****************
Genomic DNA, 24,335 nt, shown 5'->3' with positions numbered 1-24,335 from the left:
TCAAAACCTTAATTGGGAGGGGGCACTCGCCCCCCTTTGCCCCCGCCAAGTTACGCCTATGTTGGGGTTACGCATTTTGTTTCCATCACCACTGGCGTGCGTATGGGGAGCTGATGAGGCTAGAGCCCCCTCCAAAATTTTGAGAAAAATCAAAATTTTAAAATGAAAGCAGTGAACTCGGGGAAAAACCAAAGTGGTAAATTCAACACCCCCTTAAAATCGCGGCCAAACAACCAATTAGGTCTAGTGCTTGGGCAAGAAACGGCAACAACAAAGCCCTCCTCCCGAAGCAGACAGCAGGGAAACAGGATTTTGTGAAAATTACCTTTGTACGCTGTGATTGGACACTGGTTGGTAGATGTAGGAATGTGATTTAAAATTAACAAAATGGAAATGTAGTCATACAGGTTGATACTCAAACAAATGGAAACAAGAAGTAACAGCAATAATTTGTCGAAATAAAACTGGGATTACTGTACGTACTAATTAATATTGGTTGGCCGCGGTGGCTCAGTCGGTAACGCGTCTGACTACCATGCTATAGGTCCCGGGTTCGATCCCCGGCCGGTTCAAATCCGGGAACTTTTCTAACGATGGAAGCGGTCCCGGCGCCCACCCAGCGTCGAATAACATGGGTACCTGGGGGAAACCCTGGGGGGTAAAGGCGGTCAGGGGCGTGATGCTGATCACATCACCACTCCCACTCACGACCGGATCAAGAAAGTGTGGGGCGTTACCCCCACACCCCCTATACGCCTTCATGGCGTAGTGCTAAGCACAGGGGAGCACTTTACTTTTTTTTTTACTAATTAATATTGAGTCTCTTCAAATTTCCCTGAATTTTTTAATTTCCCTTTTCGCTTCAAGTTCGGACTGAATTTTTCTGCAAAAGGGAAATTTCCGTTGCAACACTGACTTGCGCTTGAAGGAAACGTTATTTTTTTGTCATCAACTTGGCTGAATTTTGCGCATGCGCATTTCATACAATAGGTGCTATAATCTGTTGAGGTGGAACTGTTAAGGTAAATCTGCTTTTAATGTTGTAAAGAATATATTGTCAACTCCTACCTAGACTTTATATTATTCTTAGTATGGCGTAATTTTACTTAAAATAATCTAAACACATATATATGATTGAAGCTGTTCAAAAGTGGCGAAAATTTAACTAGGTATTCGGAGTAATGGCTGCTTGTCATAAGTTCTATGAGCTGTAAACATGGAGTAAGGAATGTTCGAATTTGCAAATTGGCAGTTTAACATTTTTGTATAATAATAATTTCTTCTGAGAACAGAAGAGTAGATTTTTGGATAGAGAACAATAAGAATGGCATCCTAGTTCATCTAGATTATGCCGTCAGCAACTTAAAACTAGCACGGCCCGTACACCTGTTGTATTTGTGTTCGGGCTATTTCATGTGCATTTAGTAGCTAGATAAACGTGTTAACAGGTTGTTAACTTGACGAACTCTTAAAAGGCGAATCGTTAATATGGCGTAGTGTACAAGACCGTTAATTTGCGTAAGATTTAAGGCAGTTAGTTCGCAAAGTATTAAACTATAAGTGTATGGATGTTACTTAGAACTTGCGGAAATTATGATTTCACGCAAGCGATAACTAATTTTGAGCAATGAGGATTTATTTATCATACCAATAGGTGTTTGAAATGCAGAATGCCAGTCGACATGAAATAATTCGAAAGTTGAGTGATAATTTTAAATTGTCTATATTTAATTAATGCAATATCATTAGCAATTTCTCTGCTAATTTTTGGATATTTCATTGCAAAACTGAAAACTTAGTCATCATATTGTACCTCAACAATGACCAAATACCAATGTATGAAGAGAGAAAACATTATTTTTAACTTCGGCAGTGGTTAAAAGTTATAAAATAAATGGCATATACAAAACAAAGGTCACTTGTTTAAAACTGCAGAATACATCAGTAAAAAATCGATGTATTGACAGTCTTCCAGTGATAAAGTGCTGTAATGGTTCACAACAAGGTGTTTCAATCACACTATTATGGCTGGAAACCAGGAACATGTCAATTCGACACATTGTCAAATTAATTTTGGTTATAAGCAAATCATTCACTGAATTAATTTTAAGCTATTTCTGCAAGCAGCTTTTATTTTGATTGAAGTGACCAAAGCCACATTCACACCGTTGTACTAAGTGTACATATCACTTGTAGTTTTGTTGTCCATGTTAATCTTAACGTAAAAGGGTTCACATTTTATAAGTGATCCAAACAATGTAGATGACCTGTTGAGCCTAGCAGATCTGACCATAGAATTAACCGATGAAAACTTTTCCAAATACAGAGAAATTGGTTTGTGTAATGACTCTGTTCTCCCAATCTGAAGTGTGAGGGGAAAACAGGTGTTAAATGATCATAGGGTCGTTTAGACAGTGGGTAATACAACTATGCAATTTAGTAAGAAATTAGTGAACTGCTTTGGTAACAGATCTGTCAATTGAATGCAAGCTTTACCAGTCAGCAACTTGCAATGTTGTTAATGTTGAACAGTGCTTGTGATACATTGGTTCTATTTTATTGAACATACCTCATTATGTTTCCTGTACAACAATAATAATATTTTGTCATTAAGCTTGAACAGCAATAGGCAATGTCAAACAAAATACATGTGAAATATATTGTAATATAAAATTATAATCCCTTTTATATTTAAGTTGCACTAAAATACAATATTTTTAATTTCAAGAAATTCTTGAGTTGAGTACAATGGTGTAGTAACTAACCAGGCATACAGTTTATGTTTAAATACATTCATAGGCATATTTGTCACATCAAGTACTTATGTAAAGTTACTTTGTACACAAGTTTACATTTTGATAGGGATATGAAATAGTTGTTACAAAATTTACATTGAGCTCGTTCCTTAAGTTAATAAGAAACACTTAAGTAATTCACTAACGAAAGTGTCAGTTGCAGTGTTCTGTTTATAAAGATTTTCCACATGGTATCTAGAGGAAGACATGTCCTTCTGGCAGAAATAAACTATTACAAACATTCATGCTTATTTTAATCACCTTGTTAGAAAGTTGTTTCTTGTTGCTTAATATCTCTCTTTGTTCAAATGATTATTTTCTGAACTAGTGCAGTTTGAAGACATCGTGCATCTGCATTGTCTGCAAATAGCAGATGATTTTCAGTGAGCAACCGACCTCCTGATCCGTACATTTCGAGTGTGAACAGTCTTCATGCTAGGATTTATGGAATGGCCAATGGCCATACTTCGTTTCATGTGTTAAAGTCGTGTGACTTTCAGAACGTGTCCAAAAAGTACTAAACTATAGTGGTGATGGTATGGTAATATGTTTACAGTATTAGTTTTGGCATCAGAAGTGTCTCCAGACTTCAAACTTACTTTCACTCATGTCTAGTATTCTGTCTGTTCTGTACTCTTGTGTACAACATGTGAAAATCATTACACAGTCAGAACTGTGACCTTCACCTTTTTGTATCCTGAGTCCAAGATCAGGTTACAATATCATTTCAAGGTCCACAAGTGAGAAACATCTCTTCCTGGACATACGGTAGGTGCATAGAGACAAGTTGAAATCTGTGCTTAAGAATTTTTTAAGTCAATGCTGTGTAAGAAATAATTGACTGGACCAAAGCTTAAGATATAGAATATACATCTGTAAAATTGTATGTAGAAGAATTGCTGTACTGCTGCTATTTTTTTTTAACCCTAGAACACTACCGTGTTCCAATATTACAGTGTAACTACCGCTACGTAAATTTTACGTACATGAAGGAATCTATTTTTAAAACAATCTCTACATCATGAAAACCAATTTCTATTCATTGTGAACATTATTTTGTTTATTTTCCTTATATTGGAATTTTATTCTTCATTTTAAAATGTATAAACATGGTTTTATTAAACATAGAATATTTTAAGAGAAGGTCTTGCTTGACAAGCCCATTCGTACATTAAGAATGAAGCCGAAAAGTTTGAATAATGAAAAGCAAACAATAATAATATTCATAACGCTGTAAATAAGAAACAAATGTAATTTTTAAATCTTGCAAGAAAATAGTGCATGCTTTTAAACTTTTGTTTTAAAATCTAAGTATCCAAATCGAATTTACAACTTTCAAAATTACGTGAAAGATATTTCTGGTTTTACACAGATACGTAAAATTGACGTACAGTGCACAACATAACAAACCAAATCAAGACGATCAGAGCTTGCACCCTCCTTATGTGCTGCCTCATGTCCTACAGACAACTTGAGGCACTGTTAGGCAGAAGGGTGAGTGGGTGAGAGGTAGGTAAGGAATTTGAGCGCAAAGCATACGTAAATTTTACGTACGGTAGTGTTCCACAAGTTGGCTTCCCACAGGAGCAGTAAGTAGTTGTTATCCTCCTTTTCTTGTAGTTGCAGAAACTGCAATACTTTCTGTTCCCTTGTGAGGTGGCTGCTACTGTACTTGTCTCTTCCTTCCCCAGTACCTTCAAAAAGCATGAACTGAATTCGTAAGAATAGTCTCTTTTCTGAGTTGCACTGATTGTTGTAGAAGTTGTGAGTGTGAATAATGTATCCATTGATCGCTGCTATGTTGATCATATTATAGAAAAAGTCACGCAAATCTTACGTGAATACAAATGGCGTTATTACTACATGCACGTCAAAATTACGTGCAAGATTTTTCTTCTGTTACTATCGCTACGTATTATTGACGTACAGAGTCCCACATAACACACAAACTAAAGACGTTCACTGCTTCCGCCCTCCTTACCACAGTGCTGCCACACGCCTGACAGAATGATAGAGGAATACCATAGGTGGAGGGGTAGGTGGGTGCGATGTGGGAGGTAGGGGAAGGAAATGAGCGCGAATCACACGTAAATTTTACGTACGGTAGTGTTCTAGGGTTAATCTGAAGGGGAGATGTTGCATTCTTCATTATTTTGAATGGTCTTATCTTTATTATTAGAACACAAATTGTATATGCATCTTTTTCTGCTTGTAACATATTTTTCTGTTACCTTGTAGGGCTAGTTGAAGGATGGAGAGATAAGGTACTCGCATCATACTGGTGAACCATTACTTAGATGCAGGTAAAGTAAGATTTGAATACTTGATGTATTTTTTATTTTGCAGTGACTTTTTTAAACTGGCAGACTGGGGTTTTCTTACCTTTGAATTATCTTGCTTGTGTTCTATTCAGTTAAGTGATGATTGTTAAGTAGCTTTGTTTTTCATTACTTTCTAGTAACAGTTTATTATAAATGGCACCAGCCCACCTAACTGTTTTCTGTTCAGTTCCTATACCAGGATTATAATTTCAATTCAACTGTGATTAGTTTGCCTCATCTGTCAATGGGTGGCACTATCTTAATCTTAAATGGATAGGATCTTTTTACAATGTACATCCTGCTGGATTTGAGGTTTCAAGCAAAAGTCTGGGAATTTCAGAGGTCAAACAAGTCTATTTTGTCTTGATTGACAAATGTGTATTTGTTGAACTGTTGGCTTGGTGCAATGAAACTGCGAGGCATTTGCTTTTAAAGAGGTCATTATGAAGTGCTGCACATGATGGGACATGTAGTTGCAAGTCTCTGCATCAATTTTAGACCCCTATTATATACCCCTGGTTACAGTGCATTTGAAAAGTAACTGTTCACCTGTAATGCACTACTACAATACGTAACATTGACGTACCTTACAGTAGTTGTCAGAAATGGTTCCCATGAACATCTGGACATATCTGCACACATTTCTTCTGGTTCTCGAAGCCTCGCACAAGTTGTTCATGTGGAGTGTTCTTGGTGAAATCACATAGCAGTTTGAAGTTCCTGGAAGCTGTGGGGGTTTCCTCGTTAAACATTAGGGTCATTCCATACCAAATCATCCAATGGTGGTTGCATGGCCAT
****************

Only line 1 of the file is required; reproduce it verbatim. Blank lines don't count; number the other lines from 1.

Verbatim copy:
Genomic DNA, 24,335 nt, shown 5'->3' with positions numbered 1-24,335 from the left: